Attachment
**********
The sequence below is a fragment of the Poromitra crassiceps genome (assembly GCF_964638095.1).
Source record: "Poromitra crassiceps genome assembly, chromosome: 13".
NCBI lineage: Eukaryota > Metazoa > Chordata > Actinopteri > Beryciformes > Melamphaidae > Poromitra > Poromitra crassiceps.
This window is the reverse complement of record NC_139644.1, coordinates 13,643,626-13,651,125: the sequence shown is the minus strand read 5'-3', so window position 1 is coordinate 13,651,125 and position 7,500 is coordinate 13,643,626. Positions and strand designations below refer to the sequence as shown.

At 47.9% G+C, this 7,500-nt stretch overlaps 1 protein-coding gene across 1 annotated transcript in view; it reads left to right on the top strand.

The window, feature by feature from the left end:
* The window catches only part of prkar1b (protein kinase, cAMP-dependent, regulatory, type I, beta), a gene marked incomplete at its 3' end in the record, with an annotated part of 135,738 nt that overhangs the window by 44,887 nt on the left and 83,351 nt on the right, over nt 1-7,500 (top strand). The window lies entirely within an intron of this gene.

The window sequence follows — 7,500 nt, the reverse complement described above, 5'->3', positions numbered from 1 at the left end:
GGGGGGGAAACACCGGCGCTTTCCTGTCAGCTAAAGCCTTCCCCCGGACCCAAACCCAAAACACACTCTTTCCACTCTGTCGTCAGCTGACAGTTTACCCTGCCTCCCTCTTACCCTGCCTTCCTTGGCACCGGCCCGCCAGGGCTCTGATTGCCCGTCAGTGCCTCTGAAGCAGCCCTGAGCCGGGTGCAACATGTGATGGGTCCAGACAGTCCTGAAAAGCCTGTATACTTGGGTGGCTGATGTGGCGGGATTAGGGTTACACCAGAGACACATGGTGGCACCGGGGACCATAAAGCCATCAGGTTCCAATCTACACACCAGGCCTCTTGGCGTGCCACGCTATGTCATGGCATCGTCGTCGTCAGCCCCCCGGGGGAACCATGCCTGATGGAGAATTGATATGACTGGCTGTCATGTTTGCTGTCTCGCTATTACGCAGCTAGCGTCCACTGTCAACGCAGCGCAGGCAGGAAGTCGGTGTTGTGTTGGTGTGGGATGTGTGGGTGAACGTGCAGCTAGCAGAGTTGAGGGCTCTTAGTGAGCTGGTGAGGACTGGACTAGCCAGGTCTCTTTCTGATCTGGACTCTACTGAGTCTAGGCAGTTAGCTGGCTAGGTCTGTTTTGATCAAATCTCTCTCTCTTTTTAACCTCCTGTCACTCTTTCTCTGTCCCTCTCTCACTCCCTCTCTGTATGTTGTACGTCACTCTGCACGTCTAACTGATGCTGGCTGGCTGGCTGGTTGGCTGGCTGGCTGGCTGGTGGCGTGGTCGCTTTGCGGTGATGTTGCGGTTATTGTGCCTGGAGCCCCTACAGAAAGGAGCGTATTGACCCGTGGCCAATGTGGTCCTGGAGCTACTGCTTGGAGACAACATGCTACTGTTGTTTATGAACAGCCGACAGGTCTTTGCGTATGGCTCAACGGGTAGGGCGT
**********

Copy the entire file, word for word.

The sequence below is a fragment of the Poromitra crassiceps genome (assembly GCF_964638095.1).
Source record: "Poromitra crassiceps genome assembly, chromosome: 13".
NCBI lineage: Eukaryota > Metazoa > Chordata > Actinopteri > Beryciformes > Melamphaidae > Poromitra > Poromitra crassiceps.
This window is the reverse complement of record NC_139644.1, coordinates 13,643,626-13,651,125: the sequence shown is the minus strand read 5'-3', so window position 1 is coordinate 13,651,125 and position 7,500 is coordinate 13,643,626. Positions and strand designations below refer to the sequence as shown.

At 47.9% G+C, this 7,500-nt stretch overlaps 1 protein-coding gene across 1 annotated transcript in view; it reads left to right on the top strand.

The window, feature by feature from the left end:
* The window catches only part of prkar1b (protein kinase, cAMP-dependent, regulatory, type I, beta), a gene marked incomplete at its 3' end in the record, with an annotated part of 135,738 nt that overhangs the window by 44,887 nt on the left and 83,351 nt on the right, over nt 1-7,500 (top strand). The window lies entirely within an intron of this gene.

The window sequence follows — 7,500 nt, the reverse complement described above, 5'->3', positions numbered from 1 at the left end:
GGGGGGGAAACACCGGCGCTTTCCTGTCAGCTAAAGCCTTCCCCCGGACCCAAACCCAAAACACACTCTTTCCACTCTGTCGTCAGCTGACAGTTTACCCTGCCTCCCTCTTACCCTGCCTTCCTTGGCACCGGCCCGCCAGGGCTCTGATTGCCCGTCAGTGCCTCTGAAGCAGCCCTGAGCCGGGTGCAACATGTGATGGGTCCAGACAGTCCTGAAAAGCCTGTATACTTGGGTGGCTGATGTGGCGGGATTAGGGTTACACCAGAGACACATGGTGGCACCGGGGACCATAAAGCCATCAGGTTCCAATCTACACACCAGGCCTCTTGGCGTGCCACGCTATGTCATGGCATCGTCGTCGTCAGCCCCCCGGGGGAACCATGCCTGATGGAGAATTGATATGACTGGCTGTCATGTTTGCTGTCTCGCTATTACGCAGCTAGCGTCCACTGTCAACGCAGCGCAGGCAGGAAGTCGGTGTTGTGTTGGTGTGGGATGTGTGGGTGAACGTGCAGCTAGCAGAGTTGAGGGCTCTTAGTGAGCTGGTGAGGACTGGACTAGCCAGGTCTCTTTCTGATCTGGACTCTACTGAGTCTAGGCAGTTAGCTGGCTAGGTCTGTTTTGATCAAATCTCTCTCTCTTTTTAACCTCCTGTCACTCTTTCTCTGTCCCTCTCTCACTCCCTCTCTGTATGTTGTACGTCACTCTGCACGTCTAACTGATGCTGGCTGGCTGGCTGGTTGGCTGGCTGGCTGGCTGGTGGCGTGGTCGCTTTGCGGTGATGTTGCGGTTATTGTGCCTGGAGCCCCTACAGAAAGGAGCGTATTGACCCGTGGCCAATGTGGTCCTGGAGCTACTGCTTGGAGACAACATGCTACTGTTGTTTATGAACAGCCGACAGGTCTTTGCGTATGGCTCAACGGGTAGGGCGT